“If you don’t stop scum you end up working for them,”opines Inspector Taylor (played by actor Richard Dormer from Lisburn, outside Belfast) in the crackling new crime movie Hyena.
Directed by newcomer Gerard Johnson, Hyena couldn’t be accused of dodging controversial issues like police corruption, drug-running and human trafficking.Nor does it soften its physical effects, showing forced heroin injection, bodily mutilation and rape.It isn’t pretty but it is pulsating.
As the title implies Hyena reveals the law of the jungle; in this case that means the urban jungle.
Set in West London, with mostly location filming, it’s an exquisite illustration of a modern, fertile but fierce environment.
The story centres on Michael Logan (Peter Ferdinando), a corrupt but charismatic copper, and the world of moral decay in which he moves.
Up against Logan is Dormer’s Taylor, of the Met’s Professional Standards Department, a clean-cut figure fixated on snaring Logan in his net. The confrontation between the two is less a duel in the sun and more a deadly wrestle beneath the Westway.
Not that Taylor is Logan’s only adversary. As an authority who’s used to running things on his manor, Logan shares a mutual understanding with the dominant Turkish gangsters on his patch.
While on agreeable terms with local ganglords, he takes a cut from their drugs and prostitution rackets, even investing cash in their narcotics importation. But control begins to slip from Logan’s grip when a turf war sees an Albanian gang take over.
More sinister than anything even the hardest men have seen before, this gang’s violence (severed limbs, decapitated heads) creates a maelstrom that sees Logan’s command collapse.
The narrative tone intermixes naturalistic acting with some brilliant stylised set pieces.
One scene where Logan and his heavies raise hell in a swish nightclub is especially effective, with slow-motion and shadowy imagery backed up by a thumping electronic soundtrack.
Hyena is a moral notch above most London-based crime movies. Unlike, say, Matthew Vaughn’s Layer Cake (2004) or almost anything in Guy Richie’s oeuvre, it doesn’t lovingly glorify gangsters with slick stylings. Instead, like Johnathan Glazer’s Sexy Beast (2000), Hyena expertly exposes the gangland milieu and its psychotic turbulence.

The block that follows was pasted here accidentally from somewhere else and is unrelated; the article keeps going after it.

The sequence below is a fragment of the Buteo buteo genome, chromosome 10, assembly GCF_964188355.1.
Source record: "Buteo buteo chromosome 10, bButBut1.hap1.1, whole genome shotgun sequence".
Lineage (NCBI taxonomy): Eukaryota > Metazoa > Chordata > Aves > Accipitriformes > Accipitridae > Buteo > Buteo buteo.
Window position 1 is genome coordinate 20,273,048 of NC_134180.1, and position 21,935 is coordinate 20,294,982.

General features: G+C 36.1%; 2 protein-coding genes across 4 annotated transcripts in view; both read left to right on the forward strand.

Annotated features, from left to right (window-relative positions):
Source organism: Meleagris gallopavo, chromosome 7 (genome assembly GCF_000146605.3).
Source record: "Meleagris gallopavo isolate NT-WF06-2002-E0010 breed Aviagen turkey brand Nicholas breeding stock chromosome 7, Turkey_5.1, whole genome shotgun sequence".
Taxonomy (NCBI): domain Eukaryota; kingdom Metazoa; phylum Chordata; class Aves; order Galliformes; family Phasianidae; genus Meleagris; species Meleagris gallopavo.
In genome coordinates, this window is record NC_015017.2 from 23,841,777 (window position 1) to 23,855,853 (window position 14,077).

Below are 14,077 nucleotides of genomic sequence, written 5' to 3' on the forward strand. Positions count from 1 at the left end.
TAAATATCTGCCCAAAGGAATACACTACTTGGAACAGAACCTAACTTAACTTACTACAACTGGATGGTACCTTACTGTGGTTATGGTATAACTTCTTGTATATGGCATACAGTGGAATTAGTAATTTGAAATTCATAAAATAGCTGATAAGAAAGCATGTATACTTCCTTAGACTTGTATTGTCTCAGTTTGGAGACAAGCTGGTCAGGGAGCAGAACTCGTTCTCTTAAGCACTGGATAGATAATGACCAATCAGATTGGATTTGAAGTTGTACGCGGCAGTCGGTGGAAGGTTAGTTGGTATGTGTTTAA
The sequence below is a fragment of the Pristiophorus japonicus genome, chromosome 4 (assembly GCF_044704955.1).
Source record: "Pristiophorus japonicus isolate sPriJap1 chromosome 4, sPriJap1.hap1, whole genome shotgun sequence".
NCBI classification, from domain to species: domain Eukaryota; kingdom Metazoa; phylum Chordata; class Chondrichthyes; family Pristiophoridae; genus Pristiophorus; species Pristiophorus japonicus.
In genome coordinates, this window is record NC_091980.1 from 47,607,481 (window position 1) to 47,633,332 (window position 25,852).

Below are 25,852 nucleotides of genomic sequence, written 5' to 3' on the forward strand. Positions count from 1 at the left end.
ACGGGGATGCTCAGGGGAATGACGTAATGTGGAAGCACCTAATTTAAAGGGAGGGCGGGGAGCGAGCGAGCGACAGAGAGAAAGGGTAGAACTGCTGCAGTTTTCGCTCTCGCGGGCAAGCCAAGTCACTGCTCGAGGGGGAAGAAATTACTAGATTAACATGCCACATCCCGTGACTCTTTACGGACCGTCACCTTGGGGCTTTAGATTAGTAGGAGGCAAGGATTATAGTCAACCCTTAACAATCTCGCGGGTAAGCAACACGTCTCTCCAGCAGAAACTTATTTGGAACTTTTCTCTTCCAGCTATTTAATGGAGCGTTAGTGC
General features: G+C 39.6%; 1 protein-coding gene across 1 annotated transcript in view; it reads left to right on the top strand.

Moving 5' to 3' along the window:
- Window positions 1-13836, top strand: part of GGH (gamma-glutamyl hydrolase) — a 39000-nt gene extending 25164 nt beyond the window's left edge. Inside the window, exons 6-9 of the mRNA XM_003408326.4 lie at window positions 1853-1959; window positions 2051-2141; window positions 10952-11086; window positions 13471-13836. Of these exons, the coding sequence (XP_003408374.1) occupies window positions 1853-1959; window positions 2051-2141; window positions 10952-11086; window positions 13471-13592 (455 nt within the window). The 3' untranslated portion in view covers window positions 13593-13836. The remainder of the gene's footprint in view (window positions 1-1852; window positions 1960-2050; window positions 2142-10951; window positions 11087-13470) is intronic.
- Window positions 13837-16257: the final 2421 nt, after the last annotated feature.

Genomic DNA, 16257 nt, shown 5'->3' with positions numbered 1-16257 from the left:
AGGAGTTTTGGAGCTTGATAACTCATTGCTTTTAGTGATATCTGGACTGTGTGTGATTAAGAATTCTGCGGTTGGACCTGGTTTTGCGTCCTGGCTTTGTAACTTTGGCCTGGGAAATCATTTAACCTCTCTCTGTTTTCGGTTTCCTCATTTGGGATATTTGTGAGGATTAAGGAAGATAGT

The film is another score in Richard Dormer’s credit column.
After several years of steady supporting work, the 45-year-old actor has risen in profile in recent times. Among his other successes, Dormer’s status was immeasurably boosted in 2013 after playing Belfast’s maverick music man Terri Hooley in the award-winning Good Vibrations.
Of course, Dormer had won acclaim before. In 2003 he drew many plaudits for his one-man stage narrative Hurricane, a portrait of snooker player Alex Higgins.
“Dormer simply becomes Higgins,”one critic wrote. For some time his screen roles tended to be colour parts, adding texture around the main characters. But still he seemed able to uplift anything he appeared in, such as Kieron J Walsh’s honourable but uneven thriller Jump (2011).
Part of Dormer’s screen appeal is his versatility. His appearance is hard to define.
His looks are not the rugged Hollywood kind of Gabriel Byrne or Michael Fassbender, nor the delicate prettiness of Aidan Gillen or Cillian Murphy. Rather, his clean, attractive features give him an everyman persona that somehow broadens his range. This makes Dormer the most unpredictable Irish actor since Colm Meaney or even Richard Harris.
Dormer currently plays the enigmatic Dan Anderssen, sheriff of the isolated Norwegian town in Sky Altantic’s eerie drama Fortitude.
Halfway through the series and viewers are still unsure if Dan is hero or villain. Is he the evil presence that haunts the townsfolk, or the only one who can protect them? Either way, Dan constantly has his eyes focussed, his teeth gritted and his firearm to hand. “He’s a good man who’s had to do bad things,”Dormer explains.
The somewhat priggish Taylor in Hyena is a different animal to Dan Anderssen, but the conviction Dormer brings the role is the same.
His being slight of frame beside the beefy Ferdinando means the two antagonists complement each other in opposition, both physically and morally.
Among the film’s commendable features is its depiction of moral ambivalence by our supposed moral guardians. If Ferdinando’s Logan breaks all rules except that of survival, then Dormer’s Taylor bends his own principles to hunt his prey.
As a cinema watch Hyena is far from a beautiful experience but it is cinematic in its ugliness and beautifully crafted in its narrative.
Johnson’s film is sensuously powerful without resorting to sensationalism. The performances are equally terrific and terrifying, not least in the climactic scene between Dormer and Ferdinando.
Hyena is in selected cinemas from Friday, March 6; Fortitude continues on Sky Atlantic, Wednesdays 10pm